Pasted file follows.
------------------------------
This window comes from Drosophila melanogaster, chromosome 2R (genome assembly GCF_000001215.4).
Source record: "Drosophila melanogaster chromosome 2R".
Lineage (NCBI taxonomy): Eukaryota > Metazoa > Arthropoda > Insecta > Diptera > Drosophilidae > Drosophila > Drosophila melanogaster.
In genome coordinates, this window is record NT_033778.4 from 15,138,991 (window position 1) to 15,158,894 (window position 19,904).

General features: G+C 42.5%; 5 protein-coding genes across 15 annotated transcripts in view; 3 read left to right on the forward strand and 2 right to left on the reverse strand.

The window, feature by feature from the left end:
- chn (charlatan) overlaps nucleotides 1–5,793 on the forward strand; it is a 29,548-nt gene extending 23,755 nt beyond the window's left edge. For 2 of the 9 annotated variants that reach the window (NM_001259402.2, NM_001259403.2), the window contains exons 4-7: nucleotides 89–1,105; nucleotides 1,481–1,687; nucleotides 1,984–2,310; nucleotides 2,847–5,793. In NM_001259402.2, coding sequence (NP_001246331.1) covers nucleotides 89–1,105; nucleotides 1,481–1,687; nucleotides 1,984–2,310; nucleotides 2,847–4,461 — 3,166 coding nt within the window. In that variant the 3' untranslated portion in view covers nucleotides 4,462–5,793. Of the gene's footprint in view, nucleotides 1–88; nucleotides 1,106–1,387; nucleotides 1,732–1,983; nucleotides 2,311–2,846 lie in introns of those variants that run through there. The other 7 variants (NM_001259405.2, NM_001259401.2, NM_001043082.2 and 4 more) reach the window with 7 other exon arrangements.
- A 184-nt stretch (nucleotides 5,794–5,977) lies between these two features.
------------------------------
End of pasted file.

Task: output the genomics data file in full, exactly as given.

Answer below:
This window comes from Drosophila melanogaster, chromosome 2R (genome assembly GCF_000001215.4).
Source record: "Drosophila melanogaster chromosome 2R".
Lineage (NCBI taxonomy): Eukaryota > Metazoa > Arthropoda > Insecta > Diptera > Drosophilidae > Drosophila > Drosophila melanogaster.
In genome coordinates, this window is record NT_033778.4 from 15,138,991 (window position 1) to 15,158,894 (window position 19,904).

General features: G+C 42.5%; 5 protein-coding genes across 15 annotated transcripts in view; 3 read left to right on the forward strand and 2 right to left on the reverse strand.

The window, feature by feature from the left end:
- chn (charlatan) overlaps nucleotides 1–5,793 on the forward strand; it is a 29,548-nt gene extending 23,755 nt beyond the window's left edge. For 2 of the 9 annotated variants that reach the window (NM_001259402.2, NM_001259403.2), the window contains exons 4-7: nucleotides 89–1,105; nucleotides 1,481–1,687; nucleotides 1,984–2,310; nucleotides 2,847–5,793. In NM_001259402.2, coding sequence (NP_001246331.1) covers nucleotides 89–1,105; nucleotides 1,481–1,687; nucleotides 1,984–2,310; nucleotides 2,847–4,461 — 3,166 coding nt within the window. In that variant the 3' untranslated portion in view covers nucleotides 4,462–5,793. Of the gene's footprint in view, nucleotides 1–88; nucleotides 1,106–1,387; nucleotides 1,732–1,983; nucleotides 2,311–2,846 lie in introns of those variants that run through there. The other 7 variants (NM_001259405.2, NM_001259401.2, NM_001043082.2 and 4 more) reach the window with 7 other exon arrangements.
- A 184-nt stretch (nucleotides 5,794–5,977) lies between these two features.